One Filipino notion is that people with curly or kinky hair are “hot headed” which explained why their hair curled up. These girls become the target of teasing and bullying. As a result these girls have low self esteem. They are not happy with the unruly kinky hair and in an effort to achieve a “straightened” hairdo they would tightly knot their hair into a pony tail so that the hair will look flat and straight.
Due to the daily pulling of the hair into a tight knot, this may result to hair loss (traction alopecia) after a prolonged period of time.
The hair loss is noted on the hair line which has the most tension of pulling. Initially there would be hair breaking off but with the constant pressure, the hair may be pulled out (including the hair follicles).
Constant damage to the hair follicles may result in loss of hair which results in an advancing hair line. If tight pony tails is stopped it may reverse the hair loss depending on the status of the hair follicles on the hair line.
Hair and life events of the woman
As the woman goes through life, the hair may change as well. This may be most evident after the woman becomes pregnant and gives birth. Although happy to deliver a baby, the mother is left with the protruding belly and at times hair loss (postpartum alopecia).
The hair loss can be psychologically stressful and affect the self esteem of the new mother. This period of hair loss may last for several months.
When the woman starts menopause one may also experience hair loss due to the decrease in estrogen levels. The hair loss become stressful because of the change in hair affects the self esteem.
To put hair loss in perspective, one may lose between 50-100 hair strands a day. This range is considered normal. It is recommended that one seeks dermatological consult for any hair loss concerns or for any psychological stress one may be experiencing.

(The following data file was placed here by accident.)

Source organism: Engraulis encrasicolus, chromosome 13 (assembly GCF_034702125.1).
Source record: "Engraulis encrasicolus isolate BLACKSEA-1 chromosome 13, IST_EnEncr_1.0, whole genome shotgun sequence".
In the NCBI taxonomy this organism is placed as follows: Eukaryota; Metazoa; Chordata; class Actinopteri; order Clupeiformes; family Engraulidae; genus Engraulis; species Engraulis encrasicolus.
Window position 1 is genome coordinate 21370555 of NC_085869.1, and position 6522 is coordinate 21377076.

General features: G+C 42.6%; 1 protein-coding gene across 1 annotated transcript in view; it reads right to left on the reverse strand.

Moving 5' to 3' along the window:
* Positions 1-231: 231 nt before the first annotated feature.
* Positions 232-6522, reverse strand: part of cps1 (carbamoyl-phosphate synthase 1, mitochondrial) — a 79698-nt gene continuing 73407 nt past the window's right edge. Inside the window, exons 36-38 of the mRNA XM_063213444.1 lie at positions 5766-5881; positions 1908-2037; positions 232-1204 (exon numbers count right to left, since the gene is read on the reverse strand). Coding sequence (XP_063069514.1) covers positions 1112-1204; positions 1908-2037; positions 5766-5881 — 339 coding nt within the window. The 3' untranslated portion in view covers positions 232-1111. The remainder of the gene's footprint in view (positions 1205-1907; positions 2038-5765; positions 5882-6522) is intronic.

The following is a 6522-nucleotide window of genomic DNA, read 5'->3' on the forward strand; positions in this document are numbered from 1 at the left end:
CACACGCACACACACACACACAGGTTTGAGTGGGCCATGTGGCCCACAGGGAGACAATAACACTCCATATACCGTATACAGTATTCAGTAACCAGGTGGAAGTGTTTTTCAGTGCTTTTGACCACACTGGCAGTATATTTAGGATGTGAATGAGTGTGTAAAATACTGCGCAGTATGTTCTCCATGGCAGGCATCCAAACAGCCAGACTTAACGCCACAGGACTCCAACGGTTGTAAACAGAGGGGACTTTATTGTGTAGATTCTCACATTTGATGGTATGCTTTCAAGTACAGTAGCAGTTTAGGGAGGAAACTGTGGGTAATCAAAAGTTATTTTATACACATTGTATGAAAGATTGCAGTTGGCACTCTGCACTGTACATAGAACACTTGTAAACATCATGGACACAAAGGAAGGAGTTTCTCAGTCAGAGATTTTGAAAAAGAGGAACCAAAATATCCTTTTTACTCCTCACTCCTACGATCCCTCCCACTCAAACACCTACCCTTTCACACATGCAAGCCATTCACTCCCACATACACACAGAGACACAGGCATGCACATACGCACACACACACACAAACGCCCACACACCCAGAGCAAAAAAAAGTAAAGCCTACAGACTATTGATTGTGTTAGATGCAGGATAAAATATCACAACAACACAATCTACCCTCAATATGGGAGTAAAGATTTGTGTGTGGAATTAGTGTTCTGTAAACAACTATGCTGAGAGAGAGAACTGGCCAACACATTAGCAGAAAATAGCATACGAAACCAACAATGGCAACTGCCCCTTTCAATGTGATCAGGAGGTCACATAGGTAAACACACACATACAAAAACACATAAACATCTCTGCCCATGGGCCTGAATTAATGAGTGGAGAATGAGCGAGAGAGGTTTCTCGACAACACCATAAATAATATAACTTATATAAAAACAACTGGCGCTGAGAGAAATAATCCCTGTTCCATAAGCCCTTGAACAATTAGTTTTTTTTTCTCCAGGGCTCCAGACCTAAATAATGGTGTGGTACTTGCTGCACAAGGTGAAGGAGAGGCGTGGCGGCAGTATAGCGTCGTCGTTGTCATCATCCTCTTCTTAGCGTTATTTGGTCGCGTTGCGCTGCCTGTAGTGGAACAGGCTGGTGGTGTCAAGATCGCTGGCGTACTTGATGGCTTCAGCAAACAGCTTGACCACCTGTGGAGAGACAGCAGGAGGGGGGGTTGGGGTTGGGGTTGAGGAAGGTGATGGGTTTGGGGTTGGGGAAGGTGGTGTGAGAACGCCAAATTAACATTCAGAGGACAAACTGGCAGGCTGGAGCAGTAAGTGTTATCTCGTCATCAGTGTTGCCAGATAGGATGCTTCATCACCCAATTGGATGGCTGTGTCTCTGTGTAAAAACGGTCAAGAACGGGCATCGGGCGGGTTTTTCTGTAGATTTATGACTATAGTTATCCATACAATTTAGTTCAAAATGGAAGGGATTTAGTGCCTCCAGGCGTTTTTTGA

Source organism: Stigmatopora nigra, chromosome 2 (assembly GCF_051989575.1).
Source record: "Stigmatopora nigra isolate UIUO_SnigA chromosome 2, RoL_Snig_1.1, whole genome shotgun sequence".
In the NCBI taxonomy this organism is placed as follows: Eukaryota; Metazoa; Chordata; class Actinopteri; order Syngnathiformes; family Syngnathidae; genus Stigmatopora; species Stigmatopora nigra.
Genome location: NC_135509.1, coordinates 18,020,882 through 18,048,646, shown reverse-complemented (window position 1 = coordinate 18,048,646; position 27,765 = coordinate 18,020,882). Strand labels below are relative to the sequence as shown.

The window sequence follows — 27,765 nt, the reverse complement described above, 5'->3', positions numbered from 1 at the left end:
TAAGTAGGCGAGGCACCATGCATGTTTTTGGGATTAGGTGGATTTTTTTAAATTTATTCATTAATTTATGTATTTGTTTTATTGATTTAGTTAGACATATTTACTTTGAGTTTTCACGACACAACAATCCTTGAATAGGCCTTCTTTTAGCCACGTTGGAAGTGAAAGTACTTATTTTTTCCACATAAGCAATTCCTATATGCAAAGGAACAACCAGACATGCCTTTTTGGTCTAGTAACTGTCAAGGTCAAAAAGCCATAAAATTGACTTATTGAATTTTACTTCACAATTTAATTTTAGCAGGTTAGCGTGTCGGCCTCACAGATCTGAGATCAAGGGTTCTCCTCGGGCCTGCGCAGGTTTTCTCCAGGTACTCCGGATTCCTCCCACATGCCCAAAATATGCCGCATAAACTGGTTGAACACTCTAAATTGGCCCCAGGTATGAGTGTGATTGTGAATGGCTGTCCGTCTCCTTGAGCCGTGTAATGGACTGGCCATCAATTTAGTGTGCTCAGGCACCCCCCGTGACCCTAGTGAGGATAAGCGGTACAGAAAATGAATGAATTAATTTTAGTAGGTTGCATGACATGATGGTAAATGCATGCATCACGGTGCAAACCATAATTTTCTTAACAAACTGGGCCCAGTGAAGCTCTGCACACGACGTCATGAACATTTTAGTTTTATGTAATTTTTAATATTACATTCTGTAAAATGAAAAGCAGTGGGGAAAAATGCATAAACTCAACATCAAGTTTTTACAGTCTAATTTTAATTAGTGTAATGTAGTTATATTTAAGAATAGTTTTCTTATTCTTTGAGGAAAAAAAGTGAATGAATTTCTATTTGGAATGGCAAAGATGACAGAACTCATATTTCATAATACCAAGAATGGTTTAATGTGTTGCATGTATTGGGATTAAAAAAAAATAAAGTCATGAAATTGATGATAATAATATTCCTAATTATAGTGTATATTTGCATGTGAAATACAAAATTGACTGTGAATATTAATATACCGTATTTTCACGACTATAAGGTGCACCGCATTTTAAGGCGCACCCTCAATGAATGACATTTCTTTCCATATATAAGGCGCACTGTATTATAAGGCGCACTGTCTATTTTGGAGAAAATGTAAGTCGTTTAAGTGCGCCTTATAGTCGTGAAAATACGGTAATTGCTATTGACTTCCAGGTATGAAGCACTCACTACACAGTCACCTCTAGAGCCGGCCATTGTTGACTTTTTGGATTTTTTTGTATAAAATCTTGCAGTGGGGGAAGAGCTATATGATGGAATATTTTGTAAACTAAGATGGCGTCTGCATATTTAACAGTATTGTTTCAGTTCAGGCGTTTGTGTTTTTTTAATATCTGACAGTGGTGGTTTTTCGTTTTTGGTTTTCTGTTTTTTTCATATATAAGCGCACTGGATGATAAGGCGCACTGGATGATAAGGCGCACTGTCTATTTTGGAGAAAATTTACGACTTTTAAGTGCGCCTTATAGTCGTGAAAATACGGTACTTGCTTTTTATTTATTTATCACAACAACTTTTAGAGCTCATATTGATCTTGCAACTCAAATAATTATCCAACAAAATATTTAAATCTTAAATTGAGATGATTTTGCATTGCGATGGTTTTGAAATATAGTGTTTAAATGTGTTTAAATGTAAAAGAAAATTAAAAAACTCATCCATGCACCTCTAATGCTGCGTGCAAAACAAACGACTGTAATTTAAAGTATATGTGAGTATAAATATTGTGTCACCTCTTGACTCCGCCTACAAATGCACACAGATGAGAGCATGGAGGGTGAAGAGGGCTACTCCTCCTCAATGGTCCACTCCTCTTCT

Embracing your Unique Beauty
It would be so easy to blame mass media, persistent advertisements and fashion glamour shoots of beautiful women as the standard one should achieve. But let us not forget that good self esteem starts at childhood nurtured by the parents and family. The values of beauty are formulated in early life experiences. A young girl told that her hair should be in a strict pony tail so that it does not become “kinky” is being told that her hair is not like other girls and therefore not beautiful. So these experiences are the seeds for lowered self esteem.
Beauty is not a formula dictated neither by mathematics nor by the assault of mass media of fair skinned straight haired clones pushed by cosmetic companies. The pursuit of beauty is a process of accepting and celebrating your own unique beauty….and it starts with you.
“The pursuit of beauty is a process of accepting and celebrating your own unique beauty….and it starts with you”
About the author:
Dr. Antonio C. Sison is the only board certified psychiatrist and dermatologist in the Philippines. His private practice includes patients who have psychiatric and dermatological conditions. His present research focus is the role of Eye Movement and Desensitization Reprocessing (EMDR) and patients with chronic dermatological conditions like psoriasis. Moreover he offers a unique perspective on the psychological perspectives of the Filipino woman and her pursuit for beauty and fulfillment.
Philippine Psychiatric Association: http://www.philpsych.ph/
Philippine Dermatological Association: http://www.pds.org.ph/